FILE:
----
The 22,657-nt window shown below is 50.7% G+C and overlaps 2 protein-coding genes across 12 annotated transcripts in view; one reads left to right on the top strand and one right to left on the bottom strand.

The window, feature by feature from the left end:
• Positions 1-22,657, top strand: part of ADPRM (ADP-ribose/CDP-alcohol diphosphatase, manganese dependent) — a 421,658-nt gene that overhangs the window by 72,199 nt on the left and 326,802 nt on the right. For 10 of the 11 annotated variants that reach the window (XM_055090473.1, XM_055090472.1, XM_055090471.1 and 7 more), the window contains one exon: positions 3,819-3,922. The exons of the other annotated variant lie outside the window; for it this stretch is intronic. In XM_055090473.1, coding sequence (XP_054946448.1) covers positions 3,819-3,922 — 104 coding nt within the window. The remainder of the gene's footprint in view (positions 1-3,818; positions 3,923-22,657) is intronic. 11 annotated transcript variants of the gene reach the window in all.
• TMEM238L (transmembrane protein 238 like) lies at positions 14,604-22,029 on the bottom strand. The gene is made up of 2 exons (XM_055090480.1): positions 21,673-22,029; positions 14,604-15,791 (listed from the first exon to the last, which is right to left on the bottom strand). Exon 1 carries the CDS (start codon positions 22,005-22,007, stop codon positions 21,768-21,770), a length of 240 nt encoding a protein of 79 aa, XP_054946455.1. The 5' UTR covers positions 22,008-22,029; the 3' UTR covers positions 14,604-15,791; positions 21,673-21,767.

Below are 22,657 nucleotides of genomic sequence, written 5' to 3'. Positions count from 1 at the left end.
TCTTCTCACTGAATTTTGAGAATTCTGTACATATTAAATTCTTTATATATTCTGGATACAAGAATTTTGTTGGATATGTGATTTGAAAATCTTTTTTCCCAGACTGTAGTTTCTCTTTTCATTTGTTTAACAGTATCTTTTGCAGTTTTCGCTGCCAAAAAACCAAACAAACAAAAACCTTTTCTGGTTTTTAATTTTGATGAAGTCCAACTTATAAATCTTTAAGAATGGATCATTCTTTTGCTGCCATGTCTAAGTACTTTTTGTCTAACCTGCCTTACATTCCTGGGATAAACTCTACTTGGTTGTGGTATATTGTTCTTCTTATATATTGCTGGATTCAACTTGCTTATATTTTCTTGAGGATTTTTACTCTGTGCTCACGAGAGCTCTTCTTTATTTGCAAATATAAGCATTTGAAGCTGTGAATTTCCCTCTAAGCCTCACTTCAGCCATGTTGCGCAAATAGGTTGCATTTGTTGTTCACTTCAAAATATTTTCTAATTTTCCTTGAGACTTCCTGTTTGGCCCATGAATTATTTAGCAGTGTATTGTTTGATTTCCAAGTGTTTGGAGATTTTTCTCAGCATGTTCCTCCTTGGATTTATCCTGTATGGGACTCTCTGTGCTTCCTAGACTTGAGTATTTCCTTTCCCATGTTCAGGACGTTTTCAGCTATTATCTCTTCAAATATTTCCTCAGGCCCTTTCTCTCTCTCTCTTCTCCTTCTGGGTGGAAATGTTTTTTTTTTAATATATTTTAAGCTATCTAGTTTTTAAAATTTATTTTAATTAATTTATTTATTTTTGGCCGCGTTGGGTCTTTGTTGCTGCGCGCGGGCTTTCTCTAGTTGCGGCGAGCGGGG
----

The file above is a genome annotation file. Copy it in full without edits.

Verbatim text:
The 22,657-nt window shown below is 50.7% G+C and overlaps 2 protein-coding genes across 12 annotated transcripts in view; one reads left to right on the top strand and one right to left on the bottom strand.

The window, feature by feature from the left end:
• Positions 1-22,657, top strand: part of ADPRM (ADP-ribose/CDP-alcohol diphosphatase, manganese dependent) — a 421,658-nt gene that overhangs the window by 72,199 nt on the left and 326,802 nt on the right. For 10 of the 11 annotated variants that reach the window (XM_055090473.1, XM_055090472.1, XM_055090471.1 and 7 more), the window contains one exon: positions 3,819-3,922. The exons of the other annotated variant lie outside the window; for it this stretch is intronic. In XM_055090473.1, coding sequence (XP_054946448.1) covers positions 3,819-3,922 — 104 coding nt within the window. The remainder of the gene's footprint in view (positions 1-3,818; positions 3,923-22,657) is intronic. 11 annotated transcript variants of the gene reach the window in all.
• TMEM238L (transmembrane protein 238 like) lies at positions 14,604-22,029 on the bottom strand. The gene is made up of 2 exons (XM_055090480.1): positions 21,673-22,029; positions 14,604-15,791 (listed from the first exon to the last, which is right to left on the bottom strand). Exon 1 carries the CDS (start codon positions 22,005-22,007, stop codon positions 21,768-21,770), a length of 240 nt encoding a protein of 79 aa, XP_054946455.1. The 5' UTR covers positions 22,008-22,029; the 3' UTR covers positions 14,604-15,791; positions 21,673-21,767.

Below are 22,657 nucleotides of genomic sequence, written 5' to 3'. Positions count from 1 at the left end.
TCTTCTCACTGAATTTTGAGAATTCTGTACATATTAAATTCTTTATATATTCTGGATACAAGAATTTTGTTGGATATGTGATTTGAAAATCTTTTTTCCCAGACTGTAGTTTCTCTTTTCATTTGTTTAACAGTATCTTTTGCAGTTTTCGCTGCCAAAAAACCAAACAAACAAAAACCTTTTCTGGTTTTTAATTTTGATGAAGTCCAACTTATAAATCTTTAAGAATGGATCATTCTTTTGCTGCCATGTCTAAGTACTTTTTGTCTAACCTGCCTTACATTCCTGGGATAAACTCTACTTGGTTGTGGTATATTGTTCTTCTTATATATTGCTGGATTCAACTTGCTTATATTTTCTTGAGGATTTTTACTCTGTGCTCACGAGAGCTCTTCTTTATTTGCAAATATAAGCATTTGAAGCTGTGAATTTCCCTCTAAGCCTCACTTCAGCCATGTTGCGCAAATAGGTTGCATTTGTTGTTCACTTCAAAATATTTTCTAATTTTCCTTGAGACTTCCTGTTTGGCCCATGAATTATTTAGCAGTGTATTGTTTGATTTCCAAGTGTTTGGAGATTTTTCTCAGCATGTTCCTCCTTGGATTTATCCTGTATGGGACTCTCTGTGCTTCCTAGACTTGAGTATTTCCTTTCCCATGTTCAGGACGTTTTCAGCTATTATCTCTTCAAATATTTCCTCAGGCCCTTTCTCTCTCTCTCTTCTCCTTCTGGGTGGAAATGTTTTTTTTTTAATATATTTTAAGCTATCTAGTTTTTAAAATTTATTTTAATTAATTTATTTATTTTTGGCCGCGTTGGGTCTTTGTTGCTGCGCGCGGGCTTTCTCTAGTTGCGGCGAGCGGGG